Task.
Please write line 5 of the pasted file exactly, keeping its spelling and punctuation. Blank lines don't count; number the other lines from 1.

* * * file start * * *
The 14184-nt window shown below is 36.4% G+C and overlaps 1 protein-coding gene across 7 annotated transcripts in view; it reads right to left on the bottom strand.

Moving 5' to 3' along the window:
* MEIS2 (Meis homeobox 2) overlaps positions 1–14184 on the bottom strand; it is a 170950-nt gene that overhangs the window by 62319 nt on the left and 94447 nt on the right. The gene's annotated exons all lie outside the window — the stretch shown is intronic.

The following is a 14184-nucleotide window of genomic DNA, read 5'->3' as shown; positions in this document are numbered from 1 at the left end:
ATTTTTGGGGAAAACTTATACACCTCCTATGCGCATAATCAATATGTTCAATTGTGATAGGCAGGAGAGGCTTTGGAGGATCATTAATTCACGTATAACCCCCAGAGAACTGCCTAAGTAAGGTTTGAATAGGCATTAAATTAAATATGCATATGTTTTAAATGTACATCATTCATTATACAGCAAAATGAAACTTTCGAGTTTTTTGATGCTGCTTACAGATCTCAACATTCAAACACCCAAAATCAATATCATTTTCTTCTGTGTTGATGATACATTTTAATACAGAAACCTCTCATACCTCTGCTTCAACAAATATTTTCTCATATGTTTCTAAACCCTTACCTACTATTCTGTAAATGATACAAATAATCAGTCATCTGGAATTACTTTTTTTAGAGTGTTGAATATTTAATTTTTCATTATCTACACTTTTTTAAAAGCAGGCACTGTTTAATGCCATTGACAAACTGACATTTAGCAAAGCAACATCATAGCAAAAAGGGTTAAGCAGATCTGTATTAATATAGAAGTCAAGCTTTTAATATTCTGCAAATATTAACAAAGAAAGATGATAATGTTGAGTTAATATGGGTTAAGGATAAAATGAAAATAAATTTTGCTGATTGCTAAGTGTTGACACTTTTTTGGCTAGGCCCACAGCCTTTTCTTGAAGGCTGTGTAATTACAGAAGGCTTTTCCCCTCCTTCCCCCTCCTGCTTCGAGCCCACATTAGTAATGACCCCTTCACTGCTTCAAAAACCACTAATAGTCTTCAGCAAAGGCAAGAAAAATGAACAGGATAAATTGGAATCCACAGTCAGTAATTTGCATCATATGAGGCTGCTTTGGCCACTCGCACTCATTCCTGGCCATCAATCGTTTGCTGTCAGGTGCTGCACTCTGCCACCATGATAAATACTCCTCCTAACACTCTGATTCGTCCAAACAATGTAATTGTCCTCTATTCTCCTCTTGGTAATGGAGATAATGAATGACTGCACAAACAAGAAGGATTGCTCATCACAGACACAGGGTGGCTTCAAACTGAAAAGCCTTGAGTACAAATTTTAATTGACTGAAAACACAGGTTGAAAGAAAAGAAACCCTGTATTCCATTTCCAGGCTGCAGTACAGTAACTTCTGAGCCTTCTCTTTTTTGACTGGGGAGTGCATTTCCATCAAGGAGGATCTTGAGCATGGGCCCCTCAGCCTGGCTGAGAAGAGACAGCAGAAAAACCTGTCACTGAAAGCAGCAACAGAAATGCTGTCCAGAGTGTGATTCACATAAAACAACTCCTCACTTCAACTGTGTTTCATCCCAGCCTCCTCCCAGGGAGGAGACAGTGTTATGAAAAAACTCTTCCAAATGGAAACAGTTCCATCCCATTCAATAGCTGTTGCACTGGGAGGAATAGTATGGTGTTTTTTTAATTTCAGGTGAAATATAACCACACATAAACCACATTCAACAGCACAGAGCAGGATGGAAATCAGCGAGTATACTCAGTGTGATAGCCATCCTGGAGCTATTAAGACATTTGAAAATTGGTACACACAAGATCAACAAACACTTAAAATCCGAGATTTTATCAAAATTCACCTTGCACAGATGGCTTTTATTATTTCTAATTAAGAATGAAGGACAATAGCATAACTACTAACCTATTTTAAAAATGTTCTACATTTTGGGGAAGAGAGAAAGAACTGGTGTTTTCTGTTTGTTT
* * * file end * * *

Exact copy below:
ATTTTTGGGGAAAACTTATACACCTCCTATGCGCATAATCAATATGTTCAATTGTGATAGGCAGGAGAGGCTTTGGAGGATCATTAATTCACGTATAACCCCCAGAGAACTGCCTAAGTAAGGTTTGAATAGGCATTAAATTAAATATGCATATGTTTTAAATGTACATCATTCATTATACAGCAAAATGAAACTTTCGAGTTTTTTGATGCTGCTTACAGATCTCAACATTCAAACACCCAAAATCAATATCATTTTCTTCTGTGTTGATGATACATTTTAATACAGAAACCTCTCATACCTCTGCTTCAACAAATATTTTCTCATATGTTTCTAAACCCTTACCTACTATTCTGTAAATGATACAAATAATCAGTCATCTGGAATTACTTTTTTTAGAGTGTTGAATATTTAATTTTTCATTATCTACACTTTTTTAAAAGCAGGCACTGTTTAATGCCATTGACAAACTGACATTTAGCAAAGCAACATCATAGCAAAAAGGGTTAAGCAGATCTGTATTAATATAGAAGTCAAGCTTTTAATATTCTGCAAATATTAACAAAGAAAGATGATAATGTTGAGTTAATATGGGTTAAGGATAAAATGAAAATAAATTTTGCTGATTGCTAAGTGTTGACACTTTTTTGGCTAGGCCCACAGCCTTTTCTTGAAGGCTGTGTAATTACAGAAGGCTTTTCCCCTCCTTCCCCCTCCTGCTTCGAGCCCACATTAGTAATGACCCCTTCACTGCTTCAAAAACCACTAATAGTCTTCAGCAAAGGCAAGAAAAATGAACAGGATAAATTGGAATCCACAGTCAGTAATTTGCATCATATGAGGCTGCTTTGGCCACTCGCACTCATTCCTGGCCATCAATCGTTTGCTGTCAGGTGCTGCACTCTGCCACCATGATAAATACTCCTCCTAACACTCTGATTCGTCCAAACAATGTAATTGTCCTCTATTCTCCTCTTGGTAATGGAGATAATGAATGACTGCACAAACAAGAAGGATTGCTCATCACAGACACAGGGTGGCTTCAAACTGAAAAGCCTTGAGTACAAATTTTAATTGACTGAAAACACAGGTTGAAAGAAAAGAAACCCTGTATTCCATTTCCAGGCTGCAGTACAGTAACTTCTGAGCCTTCTCTTTTTTGACTGGGGAGTGCATTTCCATCAAGGAGGATCTTGAGCATGGGCCCCTCAGCCTGGCTGAGAAGAGACAGCAGAAAAACCTGTCACTGAAAGCAGCAACAGAAATGCTGTCCAGAGTGTGATTCACATAAAACAACTCCTCACTTCAACTGTGTTTCATCCCAGCCTCCTCCCAGGGAGGAGACAGTGTTATGAAAAAACTCTTCCAAATGGAAACAGTTCCATCCCATTCAATAGCTGTTGCACTGGGAGGAATAGTATGGTGTTTTTTTAATTTCAGGTGAAATATAACCACACATAAACCACATTCAACAGCACAGAGCAGGATGGAAATCAGCGAGTATACTCAGTGTGATAGCCATCCTGGAGCTATTAAGACATTTGAAAATTGGTACACACAAGATCAACAAACACTTAAAATCCGAGATTTTATCAAAATTCACCTTGCACAGATGGCTTTTATTATTTCTAATTAAGAATGAAGGACAATAGCATAACTACTAACCTATTTTAAAAATGTTCTACATTTTGGGGAAGAGAGAAAGAACTGGTGTTTTCTGTTTGTTT